Good of Discussing Mental Health for Community and Corporates

*Disclaimer: This article doesn’t undermine the need for a Clinical Psychologist at MNCs and there is no law that other psychologists can’t be hired by organizations that are not “directly” working for mental health.

Readers are advised to use common sense and avoid making any unnecessary assumptions.

Introduction

Worldwide organizations are losing billions of dollars due to the burden of untreated mental health conditions among employees.

If, in 2005, Kessler et al. found that depression, post-traumatic stress disorder (PTSD), anxiety, and bipolar disorder were more common, you can just imagine the situation today. Although psychological illnesses are more common, the stigma associated with mental health prevents individuals from seeking treatment (Clement et al., 2015).

This article focuses on the need for normalizing mental health counselling, public views, and professional care in curing mental health illnesses.

Stigma for psychological disorders

Mental health stigma prevents people from getting care (Clement et al., 2015). Mental health beliefs, prejudice, and discrimination contribute to this stigma (Corrigan & Watson, 2002). Negative views regarding mental health conditions can cause self-stigma, making people humiliated and hesitant to seek care (Corrigan et al., 2006).

A comprehensive study by Clement et al. (2015) indicated that stigma was a major barrier to mental health care. This suggests that mental health therapy should be normalized and stigmatized less.

Stigma for Psychologists

  • In company XYZ, Mrs. Shelly, a 50-year-old lady, was suffering from moderate depression due to the life transition (menopause). But Shelly did not go to meet the office psychologist in her cabin, as there was a board of “psychologist Ms. XYZ.” As psychologists such as Health Psychologists and Positive Psychologists can also diagnose the issue and are skilled in providing counselling for most emotional problems, corporations can hire a health psychologist too.

  • Later, when severe cases arise, a worker can be referred to a psychiatrist or clinical psychologist. But in most cases, where your organization doesn’t need a “certificate of diagnosis” to claim “medical insurance” or a “government scheme” (such as disability funds, which are 2500 INR per month in India), corporations and industrial organizations don’t need a permanent clinical psychologist**, and a professional organizational and industrial psychologist or a health psychologist can also be hired.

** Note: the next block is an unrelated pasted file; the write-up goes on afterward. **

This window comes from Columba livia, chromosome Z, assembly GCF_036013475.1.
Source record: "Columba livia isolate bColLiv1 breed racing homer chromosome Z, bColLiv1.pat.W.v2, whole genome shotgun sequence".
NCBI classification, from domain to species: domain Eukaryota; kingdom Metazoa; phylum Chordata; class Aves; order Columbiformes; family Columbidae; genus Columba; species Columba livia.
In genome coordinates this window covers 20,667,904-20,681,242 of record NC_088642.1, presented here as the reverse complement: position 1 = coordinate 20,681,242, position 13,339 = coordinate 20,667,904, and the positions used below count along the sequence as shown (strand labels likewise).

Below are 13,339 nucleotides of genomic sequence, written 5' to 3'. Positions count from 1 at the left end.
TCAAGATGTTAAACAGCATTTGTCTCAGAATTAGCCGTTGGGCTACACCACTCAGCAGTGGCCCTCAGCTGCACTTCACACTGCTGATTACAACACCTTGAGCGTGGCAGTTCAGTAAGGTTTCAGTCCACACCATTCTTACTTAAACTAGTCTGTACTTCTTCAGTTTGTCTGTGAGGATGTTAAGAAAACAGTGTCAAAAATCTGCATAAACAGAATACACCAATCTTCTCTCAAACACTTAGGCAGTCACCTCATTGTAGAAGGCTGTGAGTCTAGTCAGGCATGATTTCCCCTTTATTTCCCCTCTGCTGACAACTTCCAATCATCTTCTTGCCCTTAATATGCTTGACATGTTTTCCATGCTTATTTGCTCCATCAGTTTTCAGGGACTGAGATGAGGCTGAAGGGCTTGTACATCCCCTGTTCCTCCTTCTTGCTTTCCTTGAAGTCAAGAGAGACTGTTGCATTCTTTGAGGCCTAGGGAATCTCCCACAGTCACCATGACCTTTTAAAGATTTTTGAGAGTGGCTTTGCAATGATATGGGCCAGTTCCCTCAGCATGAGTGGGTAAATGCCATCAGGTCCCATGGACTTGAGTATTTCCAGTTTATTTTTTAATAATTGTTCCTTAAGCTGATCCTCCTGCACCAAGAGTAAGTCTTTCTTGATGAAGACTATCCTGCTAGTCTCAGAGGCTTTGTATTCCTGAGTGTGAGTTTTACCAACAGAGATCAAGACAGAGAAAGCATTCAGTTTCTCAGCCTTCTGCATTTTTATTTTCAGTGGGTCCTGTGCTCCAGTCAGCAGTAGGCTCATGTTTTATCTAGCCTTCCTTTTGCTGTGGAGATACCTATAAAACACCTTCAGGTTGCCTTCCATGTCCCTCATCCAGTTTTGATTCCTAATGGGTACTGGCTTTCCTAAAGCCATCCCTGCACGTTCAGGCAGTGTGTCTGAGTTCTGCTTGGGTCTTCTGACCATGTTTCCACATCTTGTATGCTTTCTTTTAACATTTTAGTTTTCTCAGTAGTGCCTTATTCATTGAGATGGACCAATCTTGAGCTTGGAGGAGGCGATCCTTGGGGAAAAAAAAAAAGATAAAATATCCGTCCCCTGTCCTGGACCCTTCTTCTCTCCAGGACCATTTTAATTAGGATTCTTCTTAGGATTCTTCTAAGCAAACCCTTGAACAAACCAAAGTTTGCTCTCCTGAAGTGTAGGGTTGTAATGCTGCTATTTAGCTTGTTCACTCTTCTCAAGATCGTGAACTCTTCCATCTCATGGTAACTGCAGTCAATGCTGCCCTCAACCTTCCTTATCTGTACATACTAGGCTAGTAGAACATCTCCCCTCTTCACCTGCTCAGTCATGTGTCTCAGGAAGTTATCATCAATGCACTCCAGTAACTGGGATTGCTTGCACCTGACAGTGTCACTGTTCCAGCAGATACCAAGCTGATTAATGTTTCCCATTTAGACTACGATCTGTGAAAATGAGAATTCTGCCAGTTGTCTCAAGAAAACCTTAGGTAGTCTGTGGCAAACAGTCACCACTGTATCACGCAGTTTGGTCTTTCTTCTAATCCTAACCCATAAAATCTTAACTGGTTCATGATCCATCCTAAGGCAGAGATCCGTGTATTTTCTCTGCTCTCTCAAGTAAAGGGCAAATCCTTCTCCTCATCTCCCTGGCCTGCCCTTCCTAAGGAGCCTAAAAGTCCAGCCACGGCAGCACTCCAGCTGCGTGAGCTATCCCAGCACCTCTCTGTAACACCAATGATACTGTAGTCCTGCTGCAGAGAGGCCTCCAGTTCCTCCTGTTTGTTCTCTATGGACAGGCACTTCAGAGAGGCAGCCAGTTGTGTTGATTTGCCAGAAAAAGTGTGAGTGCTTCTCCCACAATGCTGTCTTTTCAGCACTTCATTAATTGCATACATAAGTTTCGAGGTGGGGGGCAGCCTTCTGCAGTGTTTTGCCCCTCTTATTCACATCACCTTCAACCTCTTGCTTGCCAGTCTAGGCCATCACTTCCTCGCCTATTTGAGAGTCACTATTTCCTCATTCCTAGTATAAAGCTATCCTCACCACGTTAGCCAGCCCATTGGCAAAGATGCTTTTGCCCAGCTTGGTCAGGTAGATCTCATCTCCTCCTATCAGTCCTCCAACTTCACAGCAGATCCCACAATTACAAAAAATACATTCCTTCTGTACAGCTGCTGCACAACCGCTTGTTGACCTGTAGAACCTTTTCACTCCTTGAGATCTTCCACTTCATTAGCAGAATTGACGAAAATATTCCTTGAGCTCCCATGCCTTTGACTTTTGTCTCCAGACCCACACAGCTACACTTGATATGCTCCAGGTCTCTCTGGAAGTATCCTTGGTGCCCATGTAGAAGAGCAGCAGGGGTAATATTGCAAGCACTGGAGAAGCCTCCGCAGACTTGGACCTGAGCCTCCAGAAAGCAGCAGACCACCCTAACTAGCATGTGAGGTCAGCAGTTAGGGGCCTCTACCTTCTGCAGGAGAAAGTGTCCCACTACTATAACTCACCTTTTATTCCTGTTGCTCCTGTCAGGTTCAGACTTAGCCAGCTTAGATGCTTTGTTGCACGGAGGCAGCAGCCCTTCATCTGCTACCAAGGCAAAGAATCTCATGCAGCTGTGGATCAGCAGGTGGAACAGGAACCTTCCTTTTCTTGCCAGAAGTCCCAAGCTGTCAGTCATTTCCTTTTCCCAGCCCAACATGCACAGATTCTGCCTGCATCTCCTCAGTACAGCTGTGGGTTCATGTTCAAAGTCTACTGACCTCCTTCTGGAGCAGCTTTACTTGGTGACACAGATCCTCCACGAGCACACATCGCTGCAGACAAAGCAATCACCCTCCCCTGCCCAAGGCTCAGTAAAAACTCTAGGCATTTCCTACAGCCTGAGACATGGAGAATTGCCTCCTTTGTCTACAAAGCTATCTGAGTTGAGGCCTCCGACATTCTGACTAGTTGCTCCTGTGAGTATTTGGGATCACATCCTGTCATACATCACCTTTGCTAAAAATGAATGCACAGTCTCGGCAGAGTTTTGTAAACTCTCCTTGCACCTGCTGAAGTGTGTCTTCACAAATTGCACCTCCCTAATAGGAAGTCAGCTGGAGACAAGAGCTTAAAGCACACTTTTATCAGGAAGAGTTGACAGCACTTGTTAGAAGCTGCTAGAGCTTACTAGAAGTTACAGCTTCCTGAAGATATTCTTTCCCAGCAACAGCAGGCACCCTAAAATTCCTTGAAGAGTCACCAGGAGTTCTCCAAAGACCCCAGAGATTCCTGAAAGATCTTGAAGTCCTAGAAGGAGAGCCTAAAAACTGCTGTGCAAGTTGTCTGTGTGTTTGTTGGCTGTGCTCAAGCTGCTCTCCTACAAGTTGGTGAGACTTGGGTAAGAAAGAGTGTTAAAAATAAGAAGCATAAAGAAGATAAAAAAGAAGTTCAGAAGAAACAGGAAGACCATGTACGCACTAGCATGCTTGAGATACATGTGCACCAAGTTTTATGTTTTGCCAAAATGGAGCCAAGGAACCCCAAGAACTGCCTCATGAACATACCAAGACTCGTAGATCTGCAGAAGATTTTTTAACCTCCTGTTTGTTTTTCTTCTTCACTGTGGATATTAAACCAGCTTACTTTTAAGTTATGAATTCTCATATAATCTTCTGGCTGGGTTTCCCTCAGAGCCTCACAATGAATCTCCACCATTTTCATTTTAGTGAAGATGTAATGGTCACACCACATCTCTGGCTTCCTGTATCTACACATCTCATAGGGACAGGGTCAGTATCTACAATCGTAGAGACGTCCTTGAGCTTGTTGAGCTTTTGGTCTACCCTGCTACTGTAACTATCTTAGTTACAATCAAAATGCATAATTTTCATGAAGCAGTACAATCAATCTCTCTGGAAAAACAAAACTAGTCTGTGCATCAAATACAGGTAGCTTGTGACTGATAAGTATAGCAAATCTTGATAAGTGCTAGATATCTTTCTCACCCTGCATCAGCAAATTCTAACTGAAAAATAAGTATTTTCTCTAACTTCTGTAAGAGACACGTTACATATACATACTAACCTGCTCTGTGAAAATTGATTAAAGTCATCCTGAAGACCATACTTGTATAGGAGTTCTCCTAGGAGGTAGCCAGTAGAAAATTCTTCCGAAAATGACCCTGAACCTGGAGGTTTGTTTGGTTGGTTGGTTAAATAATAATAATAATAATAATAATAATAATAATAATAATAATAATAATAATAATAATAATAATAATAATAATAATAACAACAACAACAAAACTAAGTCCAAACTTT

Need to Normalize Psychological Treatment

  • When mental health counselling was normalized through public awareness and education initiatives, these ads enhanced mental health awareness and favourable attitudes toward mental health care (Corrigan et al., 2012).

  • Time to Change, a UK mental health campaign (2007 to 2021), was very successful. The training reduces stigma and improves mental health awareness (Evans-Lacko et al., 2013).

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Image Credit: www.time-to-change-campion.org.uk
  • Contact-based therapies, where people with mental health illnesses share their stories, can also reduce stigma and improve mental health service attitudes (Corrigan et al., 2012). This method seeks to dispel mental health myths and foster empathy for those with such conditions (Corrigan et al., 2012).

Significance of Professional Help